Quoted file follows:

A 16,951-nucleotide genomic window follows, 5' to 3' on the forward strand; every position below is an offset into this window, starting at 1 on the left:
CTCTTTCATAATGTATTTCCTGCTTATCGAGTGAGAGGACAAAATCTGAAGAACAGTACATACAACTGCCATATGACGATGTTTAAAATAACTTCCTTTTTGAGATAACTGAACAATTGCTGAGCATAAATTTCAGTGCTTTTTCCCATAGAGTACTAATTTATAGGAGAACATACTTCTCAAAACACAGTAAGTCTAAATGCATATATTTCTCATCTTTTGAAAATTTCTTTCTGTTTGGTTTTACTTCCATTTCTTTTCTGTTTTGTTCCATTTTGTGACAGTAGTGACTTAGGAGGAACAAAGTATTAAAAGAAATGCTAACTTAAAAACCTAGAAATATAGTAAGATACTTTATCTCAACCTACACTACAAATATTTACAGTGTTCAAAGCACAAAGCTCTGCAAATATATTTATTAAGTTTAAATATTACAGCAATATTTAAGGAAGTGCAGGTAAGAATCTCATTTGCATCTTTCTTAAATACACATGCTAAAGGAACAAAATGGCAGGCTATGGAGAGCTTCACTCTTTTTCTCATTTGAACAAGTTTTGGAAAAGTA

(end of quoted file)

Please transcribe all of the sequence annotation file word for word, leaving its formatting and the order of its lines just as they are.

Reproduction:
A 16,951-nucleotide genomic window follows, 5' to 3' on the forward strand; every position below is an offset into this window, starting at 1 on the left:
CTCTTTCATAATGTATTTCCTGCTTATCGAGTGAGAGGACAAAATCTGAAGAACAGTACATACAACTGCCATATGACGATGTTTAAAATAACTTCCTTTTTGAGATAACTGAACAATTGCTGAGCATAAATTTCAGTGCTTTTTCCCATAGAGTACTAATTTATAGGAGAACATACTTCTCAAAACACAGTAAGTCTAAATGCATATATTTCTCATCTTTTGAAAATTTCTTTCTGTTTGGTTTTACTTCCATTTCTTTTCTGTTTTGTTCCATTTTGTGACAGTAGTGACTTAGGAGGAACAAAGTATTAAAAGAAATGCTAACTTAAAAACCTAGAAATATAGTAAGATACTTTATCTCAACCTACACTACAAATATTTACAGTGTTCAAAGCACAAAGCTCTGCAAATATATTTATTAAGTTTAAATATTACAGCAATATTTAAGGAAGTGCAGGTAAGAATCTCATTTGCATCTTTCTTAAATACACATGCTAAAGGAACAAAATGGCAGGCTATGGAGAGCTTCACTCTTTTTCTCATTTGAACAAGTTTTGGAAAAGTA